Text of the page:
There is often chatter about Bitcoin’s link to gold. Given it was built around the idea of gold, that’s not surprising. More recently, the fall in the Chinese Renminbi is claimed to be a driver for the recent surge in Bitcoin. After all, a billion Chinese people supposedly want to get their money out of the country, and Bitcoins will do that at the touch of a button. I will show you that these links have some merit, just not that much. There is, however, another comparison that works like a treat. It turns out that Bitcoin has more in common with tech stocks than anything else. I’ll go through each in turn.
Bitcoin vs gold
I have been writing Atlas Pulse on gold (and Bitcoin to a lesser degree) since 2012. I developed valuation models for both assets that show when they are overcooked, and when they are shunned. I value gold by comparing it to long-dated TIPS. Gold and TIPS are highly correlated because they are both driven by real interest rates. If gold rallies, but TIPS don’t, then gold surges to a premium valuation and vice versa.
For Bitcoin, I have used the 26 week NVT BT $* to determine the premium to fair value. 26 weeks is fairly long time for Bitcoin, but it seems to have a better fit than the nearer time frames I experimented with. A high reading deems Bitcoin to be expensive and vice versa. Looking at the chart, these assets seem to have little in common. If they did, their premiums would move in sync. That said, I would agree that the fit has been strong in recent months. Perhaps Bitcoin is becoming the new gold, but there’s little evidence of that so far.
* For more information on NVT-BT $, read this blog post
Bitcoin vs Chinese Renminbi
Next we’ll look at the Chinese Renminbi. Both Bitcoin and the Renminbi rose together in 2015 and 2016. I recall, at the time, people were getting excited about money flooding out of China. Yet that trend reversed in 2017 when the Renminbi strengthened against the dollar (red line falls). Then in 2018, the Renminbi resumed its selloff while Bitcoin fell by 80% — the China story didn’t seem help Bitcoin in its hour of need. By November 2018, the Renminbi strengthened which coincided with a Bitcoin break below $6,000. That last downward move in the 2018 bear market was brutal, yet it did mark the end of the bear. The Bitcoin breakout occurred on 2 April 2019, and the fit between the pair has been pretty good ever since. This pair has a relationship, but it is a long way from being strong.
Source: ByteTree.com, Bloomberg
Bitcoin vs equity momentum
My last chart shows you Bitcoin against the global equity momentum** trade as represented by an ETF that trades in London (ticker IWFM LN). This close fit doesn’t surpise me because global equity momentum is currently dominated by technology stocks. It stands to reason that Bitcoin is linked to the internet trade, that dates back to the 1990s, because it was born there and thrives within it. Bitcoin seems to have more in common with SnapChat or Facebook, than it does with gold or the Renminbi. I accept that some of the relative moves are imperfect, but generally speaking, the trends are well syncronised. It goes without saying that Bitcoin moves 10x relative to the stockmarket — in both directions.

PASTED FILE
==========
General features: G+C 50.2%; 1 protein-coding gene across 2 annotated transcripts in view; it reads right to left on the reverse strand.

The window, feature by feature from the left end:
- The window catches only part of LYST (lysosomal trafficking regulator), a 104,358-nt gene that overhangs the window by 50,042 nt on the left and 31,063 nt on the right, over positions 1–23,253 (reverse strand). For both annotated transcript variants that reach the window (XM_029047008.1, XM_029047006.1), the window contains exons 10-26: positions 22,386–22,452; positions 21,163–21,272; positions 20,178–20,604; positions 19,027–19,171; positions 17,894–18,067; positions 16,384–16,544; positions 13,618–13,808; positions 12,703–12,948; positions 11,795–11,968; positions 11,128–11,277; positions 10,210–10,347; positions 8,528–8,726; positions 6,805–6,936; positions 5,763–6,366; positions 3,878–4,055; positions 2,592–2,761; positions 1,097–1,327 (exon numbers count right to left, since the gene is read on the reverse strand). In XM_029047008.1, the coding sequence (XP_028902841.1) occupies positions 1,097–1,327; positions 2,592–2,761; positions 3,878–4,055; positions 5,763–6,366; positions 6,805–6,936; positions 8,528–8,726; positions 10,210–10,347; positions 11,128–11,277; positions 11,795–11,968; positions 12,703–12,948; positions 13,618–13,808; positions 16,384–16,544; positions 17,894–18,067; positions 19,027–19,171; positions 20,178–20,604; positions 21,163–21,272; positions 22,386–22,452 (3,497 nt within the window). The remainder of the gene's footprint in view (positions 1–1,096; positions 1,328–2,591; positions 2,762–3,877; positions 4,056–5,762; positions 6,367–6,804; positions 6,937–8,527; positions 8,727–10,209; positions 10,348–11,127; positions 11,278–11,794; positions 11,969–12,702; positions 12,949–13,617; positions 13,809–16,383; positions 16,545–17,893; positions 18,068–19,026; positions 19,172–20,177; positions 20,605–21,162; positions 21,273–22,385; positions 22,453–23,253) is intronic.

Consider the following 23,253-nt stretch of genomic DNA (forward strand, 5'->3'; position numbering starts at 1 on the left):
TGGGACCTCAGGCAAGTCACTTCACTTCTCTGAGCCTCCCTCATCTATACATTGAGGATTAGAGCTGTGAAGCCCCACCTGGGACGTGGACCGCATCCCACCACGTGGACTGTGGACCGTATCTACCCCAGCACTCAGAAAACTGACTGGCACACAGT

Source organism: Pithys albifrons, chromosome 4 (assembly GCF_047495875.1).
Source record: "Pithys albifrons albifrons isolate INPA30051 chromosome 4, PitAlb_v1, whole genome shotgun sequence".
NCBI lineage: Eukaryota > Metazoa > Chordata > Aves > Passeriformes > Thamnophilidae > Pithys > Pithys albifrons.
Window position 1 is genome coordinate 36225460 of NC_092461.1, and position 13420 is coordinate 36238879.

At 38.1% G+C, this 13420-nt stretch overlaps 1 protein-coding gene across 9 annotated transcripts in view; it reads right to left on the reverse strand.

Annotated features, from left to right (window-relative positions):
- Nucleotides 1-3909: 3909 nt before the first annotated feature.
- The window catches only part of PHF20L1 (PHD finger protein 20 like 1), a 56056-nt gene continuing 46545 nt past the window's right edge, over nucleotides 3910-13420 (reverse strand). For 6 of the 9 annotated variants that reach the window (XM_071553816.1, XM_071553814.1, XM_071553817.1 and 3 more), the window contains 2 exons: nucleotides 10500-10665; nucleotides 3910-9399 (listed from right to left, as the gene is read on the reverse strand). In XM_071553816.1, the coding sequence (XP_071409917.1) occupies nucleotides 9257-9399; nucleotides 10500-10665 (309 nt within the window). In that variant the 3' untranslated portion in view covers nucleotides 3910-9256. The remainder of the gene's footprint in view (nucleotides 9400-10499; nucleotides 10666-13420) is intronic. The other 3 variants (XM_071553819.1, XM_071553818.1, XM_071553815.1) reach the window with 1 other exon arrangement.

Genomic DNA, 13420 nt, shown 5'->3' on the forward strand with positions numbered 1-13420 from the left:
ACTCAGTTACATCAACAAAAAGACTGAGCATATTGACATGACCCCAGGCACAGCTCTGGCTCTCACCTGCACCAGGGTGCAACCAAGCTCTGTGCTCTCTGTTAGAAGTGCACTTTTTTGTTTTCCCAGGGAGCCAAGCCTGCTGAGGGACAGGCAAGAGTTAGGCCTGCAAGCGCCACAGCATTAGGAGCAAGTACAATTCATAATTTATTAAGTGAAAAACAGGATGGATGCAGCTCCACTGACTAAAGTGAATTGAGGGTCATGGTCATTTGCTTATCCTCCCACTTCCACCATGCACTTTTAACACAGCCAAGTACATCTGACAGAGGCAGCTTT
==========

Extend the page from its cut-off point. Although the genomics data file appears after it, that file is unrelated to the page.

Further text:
Source: ByteTree.com, Bloomberg
** Equity momentum is where you select companies based on their strong past performance. This strategy is successful over the long term, but suffers from periodic severe crashes. Under current market conditions, momentum stocks are acting as a safe haven, and trading at high prices. The explanation is that tech companies are largely unaffected by a slowdown in the economy or trade wars etc. I have shown a similar chart before on Medium that compares Bitcoin to social media stocks.
Spurious correlations are always fun. Earlier this year, a chart did the rounds showing the tight fit behind the price of Bitcoin and avocados. The trend was even justified as Bitcoin is favoured by the youthful types, as are avocados. All those HODL profits were supposedly spent on overpriced breakfasts, causing a surge in demand. But it wasn’t to be because avocados have seasonal pricing. They surge in the spring and collapse in the autumn; presumably something to do with farming. It was only ever a coincidence in spring 2019 as both avocados and Bitcoin were rising at the same time.
In this piece we have looked across the asset classes. Gold and TIPS swing between discounts and premiums. If Bitcoin were gold-like, you would reasonably expect some sort of link here, because macro fears would respond similarly to both assets. The Renminbi may be a strong contributor to Bitcoin performance some of the time, but certainly not all of the time. But when it comes to tech stocks, Bitcoin fits like a glove. And that shouldn’t surprise you at all.
Our research demonstrates that the most important price driver behind Bitcoin is the network effect. The more people that use the network, the more valuable it becomes; something that equally applies to tech stocks. Bitcoin is a tech stock. Recognising this some years ago, we set out to measure the value of Bitcoin by measuring its network. And that is why we built ByteTree. Please take a moment to have a look at the data and the blog.